To eat or not to eat, that's a question.

In today's class, we discussed Kafka's "A Hunger Artist" (1922) as an allegory of the misunderstood artist in the age of alienation. The modern artist becomes the "fallen" artist because he can no longer have a reciprocal rapport with the world and the public; he feels alienated from the world which no longer appreciates his art. Once upon a time there was no fallenness; poets in the past were deemed as "prophets" who could enter the superior realm of the sacred and the ideal. The fallen status of the artist is caused by the sense of isolation triggered by the modern age. The artist symbolizes a "grand refusal"; he is a martyr figure who refuses to compromise with the shallow, vulgar, sensation-and-spectacle-hungry fellow human beings. Therefore, the question of eating should be examined symbolically and to eat or not to eat becomes an ontological question. In a world without spiritual values, starving is a piece of cake for the hunger artist who cannot find the sustenance he needs.

In today's society, the symbolism of hunger is still prevalent. Although we have arrived at capitalism's "promised land" in which commodities are abounding and material developments are unprecedentedly advanced, we are also living in what is possibly the most emotionally depleted society in history, where the only "satisfactions" seem to be sunk in materialism or consumerism. The more we buy,the more we consume, the more we feel spiritually depleted.

An interesting question arises: if we can use a more dialectical way to look at eating disorders--the most self-destructive body project in today's youth culture, how do we make of the phenomenon of the starving women who embody the extremity of hunger that terrifies us, and who insist that they are not hungry? Could it involve a more complicated tangle of cultural or ontological issues? Instead of blaming those women for blindly obsessing with thinness, could we say that anorexia is really something deeply symbolic of what is wrong in our culture?

In her documentary Thin, director Lauren Greenfield explores the deadly desire to be thin. In the interview with the director, we can listen to her exploration of the issue of female physicality in the US culture. What do you think when Greenfield argues that anorexia is not just about the food or the body image, it's about something more complicated?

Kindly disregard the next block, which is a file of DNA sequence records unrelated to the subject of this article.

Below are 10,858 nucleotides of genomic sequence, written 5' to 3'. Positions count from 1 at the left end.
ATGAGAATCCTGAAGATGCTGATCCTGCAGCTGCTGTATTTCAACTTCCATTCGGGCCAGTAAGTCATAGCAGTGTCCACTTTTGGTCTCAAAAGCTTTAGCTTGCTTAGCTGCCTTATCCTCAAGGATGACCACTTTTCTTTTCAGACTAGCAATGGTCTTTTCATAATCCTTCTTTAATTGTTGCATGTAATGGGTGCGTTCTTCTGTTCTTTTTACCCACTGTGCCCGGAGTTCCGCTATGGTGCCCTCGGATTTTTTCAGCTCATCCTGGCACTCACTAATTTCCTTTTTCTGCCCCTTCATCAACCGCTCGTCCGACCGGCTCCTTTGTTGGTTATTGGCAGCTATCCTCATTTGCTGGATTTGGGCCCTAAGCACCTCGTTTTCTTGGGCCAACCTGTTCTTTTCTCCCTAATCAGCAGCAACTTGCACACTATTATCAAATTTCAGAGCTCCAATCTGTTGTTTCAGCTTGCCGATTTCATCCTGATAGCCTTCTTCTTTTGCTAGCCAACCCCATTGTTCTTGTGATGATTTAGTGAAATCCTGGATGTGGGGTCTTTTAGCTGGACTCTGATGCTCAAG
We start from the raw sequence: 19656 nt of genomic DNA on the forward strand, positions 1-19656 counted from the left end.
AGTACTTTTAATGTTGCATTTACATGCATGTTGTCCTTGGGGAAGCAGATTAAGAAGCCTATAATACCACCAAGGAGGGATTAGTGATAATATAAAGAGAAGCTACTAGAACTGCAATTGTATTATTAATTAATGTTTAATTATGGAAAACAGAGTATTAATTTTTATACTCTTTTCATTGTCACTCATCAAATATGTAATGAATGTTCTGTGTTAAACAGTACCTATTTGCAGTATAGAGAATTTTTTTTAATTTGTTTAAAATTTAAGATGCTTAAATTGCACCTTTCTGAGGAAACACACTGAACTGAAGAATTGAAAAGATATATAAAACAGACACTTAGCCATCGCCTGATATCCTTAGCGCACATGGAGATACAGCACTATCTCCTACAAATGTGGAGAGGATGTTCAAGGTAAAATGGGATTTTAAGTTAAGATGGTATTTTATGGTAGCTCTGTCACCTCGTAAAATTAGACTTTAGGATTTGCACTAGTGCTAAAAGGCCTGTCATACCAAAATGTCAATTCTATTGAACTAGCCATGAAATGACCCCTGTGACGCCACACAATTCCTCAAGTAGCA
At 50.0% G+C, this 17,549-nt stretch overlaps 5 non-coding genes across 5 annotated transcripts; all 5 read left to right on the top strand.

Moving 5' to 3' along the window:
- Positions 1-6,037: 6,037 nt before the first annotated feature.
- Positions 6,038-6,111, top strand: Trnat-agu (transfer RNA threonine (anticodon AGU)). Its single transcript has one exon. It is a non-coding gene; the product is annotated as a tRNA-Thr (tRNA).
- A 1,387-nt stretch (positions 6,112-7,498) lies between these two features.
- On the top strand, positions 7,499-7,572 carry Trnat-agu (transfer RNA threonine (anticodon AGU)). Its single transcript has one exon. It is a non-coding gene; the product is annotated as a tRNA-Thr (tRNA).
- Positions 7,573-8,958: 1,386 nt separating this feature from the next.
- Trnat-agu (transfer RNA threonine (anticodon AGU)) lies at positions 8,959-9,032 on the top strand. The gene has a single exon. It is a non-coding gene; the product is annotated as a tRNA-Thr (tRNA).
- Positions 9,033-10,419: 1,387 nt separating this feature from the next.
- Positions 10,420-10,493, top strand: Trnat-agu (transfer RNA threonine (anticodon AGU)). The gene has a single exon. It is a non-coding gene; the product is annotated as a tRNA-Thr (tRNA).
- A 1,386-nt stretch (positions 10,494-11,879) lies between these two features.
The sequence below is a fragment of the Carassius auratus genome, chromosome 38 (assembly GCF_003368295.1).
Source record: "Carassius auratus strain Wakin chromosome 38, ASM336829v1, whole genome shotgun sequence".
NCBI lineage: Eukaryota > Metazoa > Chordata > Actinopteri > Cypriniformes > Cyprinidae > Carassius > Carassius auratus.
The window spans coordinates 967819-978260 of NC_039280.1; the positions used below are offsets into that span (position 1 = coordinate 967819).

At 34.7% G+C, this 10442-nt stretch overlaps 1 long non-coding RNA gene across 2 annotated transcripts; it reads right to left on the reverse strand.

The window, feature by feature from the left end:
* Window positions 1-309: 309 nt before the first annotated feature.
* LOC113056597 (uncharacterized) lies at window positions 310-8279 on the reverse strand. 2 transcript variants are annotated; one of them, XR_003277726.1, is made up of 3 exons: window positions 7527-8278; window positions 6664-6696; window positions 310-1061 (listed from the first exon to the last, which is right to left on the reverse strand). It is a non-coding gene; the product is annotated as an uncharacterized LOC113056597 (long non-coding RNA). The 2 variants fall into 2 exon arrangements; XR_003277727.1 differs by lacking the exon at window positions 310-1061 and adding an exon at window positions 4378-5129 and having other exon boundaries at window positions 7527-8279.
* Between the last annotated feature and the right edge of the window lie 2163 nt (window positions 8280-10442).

On Black Masculinity

In this video, you can see the documentary done by Byron Hurt and his view on the shifting paradigmn in the definition of "black masculinity" after Obama's winning bid for the U.S. president. Write down anything that's interesting or inspiring. For example, why does Hurt think Bush affects the same macho posturing as the rapper 50 cent?

web resources:Black Public Media


Obama's Speech on Race

The outcome of American presidential election just revealed: Barack Obama was elected America's 44th president. He is the nation's first black president, which is a landmark in American history that has been steeped in racial tensions. His impressive victory says a lot about America.

Obama often discussed his biracial biography — son of a mother from Kansas and a father from Kenya — and argued that he could bridge the country's long-standing racial divides. The following link will lead you to Obama's famous speech on race:http://www.huffingtonpost.com/2008/03/18/obama-race-speech-read-t_n_92077.html
And here is his victory speech.

You can see how charismatic he is as a speaker. Feel free to write down anything that draws your attention.

Lost in Translation

In Sophia Coppola's 2003 film Lost in Translation, the situation of two outsiders plunged into an alien Japanese culture is vividly depicted. In Angela Carter's "A Souvenir of Japan," although the narrator does not need translation and seems to be more savvy about Japanese customs and rituals than the protagonists in Lost in Translation, she is equally tormented by loneliness and alienation.

How does Carter explore the theme of culture shock in "A Souvenir of Japan"? Do you agree or disagree with her portrait of Japanese culture or her feelings toward Japan? Or have your ever been in a situation of an outsider, feeling dislocated and alienated as Carter's narrator feels?